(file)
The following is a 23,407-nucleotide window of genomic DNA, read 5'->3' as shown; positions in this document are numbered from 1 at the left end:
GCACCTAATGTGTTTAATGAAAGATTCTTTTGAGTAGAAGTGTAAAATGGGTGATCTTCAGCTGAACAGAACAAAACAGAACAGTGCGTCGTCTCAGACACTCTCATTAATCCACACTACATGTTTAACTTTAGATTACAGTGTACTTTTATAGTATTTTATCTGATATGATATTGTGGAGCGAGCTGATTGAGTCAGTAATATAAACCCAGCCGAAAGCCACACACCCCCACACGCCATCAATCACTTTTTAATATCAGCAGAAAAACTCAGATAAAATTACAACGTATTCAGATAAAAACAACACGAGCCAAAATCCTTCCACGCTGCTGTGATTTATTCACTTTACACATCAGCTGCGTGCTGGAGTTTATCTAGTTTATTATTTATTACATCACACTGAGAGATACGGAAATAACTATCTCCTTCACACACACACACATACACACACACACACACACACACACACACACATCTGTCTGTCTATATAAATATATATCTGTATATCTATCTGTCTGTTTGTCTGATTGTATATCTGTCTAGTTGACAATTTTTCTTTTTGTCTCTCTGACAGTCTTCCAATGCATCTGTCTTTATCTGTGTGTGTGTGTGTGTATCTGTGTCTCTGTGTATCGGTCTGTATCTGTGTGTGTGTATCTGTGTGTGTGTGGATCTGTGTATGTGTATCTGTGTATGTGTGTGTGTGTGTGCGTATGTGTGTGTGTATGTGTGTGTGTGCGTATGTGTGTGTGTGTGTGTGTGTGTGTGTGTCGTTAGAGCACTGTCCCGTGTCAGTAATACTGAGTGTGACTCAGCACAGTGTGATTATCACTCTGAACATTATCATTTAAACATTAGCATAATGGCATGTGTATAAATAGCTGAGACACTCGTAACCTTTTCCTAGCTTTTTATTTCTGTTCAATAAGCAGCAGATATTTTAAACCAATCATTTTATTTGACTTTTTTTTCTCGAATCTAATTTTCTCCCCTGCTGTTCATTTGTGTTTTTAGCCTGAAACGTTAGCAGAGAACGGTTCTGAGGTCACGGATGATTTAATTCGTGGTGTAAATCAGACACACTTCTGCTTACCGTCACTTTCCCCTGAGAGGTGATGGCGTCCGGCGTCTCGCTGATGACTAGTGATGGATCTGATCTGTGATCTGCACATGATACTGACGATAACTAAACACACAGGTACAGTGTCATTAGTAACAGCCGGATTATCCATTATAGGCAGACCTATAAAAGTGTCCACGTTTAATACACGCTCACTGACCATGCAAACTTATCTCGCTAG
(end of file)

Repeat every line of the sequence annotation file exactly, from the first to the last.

The following is a 23,407-nucleotide window of genomic DNA, read 5'->3' as shown; positions in this document are numbered from 1 at the left end:
GCACCTAATGTGTTTAATGAAAGATTCTTTTGAGTAGAAGTGTAAAATGGGTGATCTTCAGCTGAACAGAACAAAACAGAACAGTGCGTCGTCTCAGACACTCTCATTAATCCACACTACATGTTTAACTTTAGATTACAGTGTACTTTTATAGTATTTTATCTGATATGATATTGTGGAGCGAGCTGATTGAGTCAGTAATATAAACCCAGCCGAAAGCCACACACCCCCACACGCCATCAATCACTTTTTAATATCAGCAGAAAAACTCAGATAAAATTACAACGTATTCAGATAAAAACAACACGAGCCAAAATCCTTCCACGCTGCTGTGATTTATTCACTTTACACATCAGCTGCGTGCTGGAGTTTATCTAGTTTATTATTTATTACATCACACTGAGAGATACGGAAATAACTATCTCCTTCACACACACACACATACACACACACACACACACACACACACACACATCTGTCTGTCTATATAAATATATATCTGTATATCTATCTGTCTGTTTGTCTGATTGTATATCTGTCTAGTTGACAATTTTTCTTTTTGTCTCTCTGACAGTCTTCCAATGCATCTGTCTTTATCTGTGTGTGTGTGTGTGTATCTGTGTCTCTGTGTATCGGTCTGTATCTGTGTGTGTGTATCTGTGTGTGTGTGGATCTGTGTATGTGTATCTGTGTATGTGTGTGTGTGTGTGCGTATGTGTGTGTGTATGTGTGTGTGTGCGTATGTGTGTGTGTGTGTGTGTGTGTGTGTGTCGTTAGAGCACTGTCCCGTGTCAGTAATACTGAGTGTGACTCAGCACAGTGTGATTATCACTCTGAACATTATCATTTAAACATTAGCATAATGGCATGTGTATAAATAGCTGAGACACTCGTAACCTTTTCCTAGCTTTTTATTTCTGTTCAATAAGCAGCAGATATTTTAAACCAATCATTTTATTTGACTTTTTTTTCTCGAATCTAATTTTCTCCCCTGCTGTTCATTTGTGTTTTTAGCCTGAAACGTTAGCAGAGAACGGTTCTGAGGTCACGGATGATTTAATTCGTGGTGTAAATCAGACACACTTCTGCTTACCGTCACTTTCCCCTGAGAGGTGATGGCGTCCGGCGTCTCGCTGATGACTAGTGATGGATCTGATCTGTGATCTGCACATGATACTGACGATAACTAAACACACAGGTACAGTGTCATTAGTAACAGCCGGATTATCCATTATAGGCAGACCTATAAAAGTGTCCACGTTTAATACACGCTCACTGACCATGCAAACTTATCTCGCTAG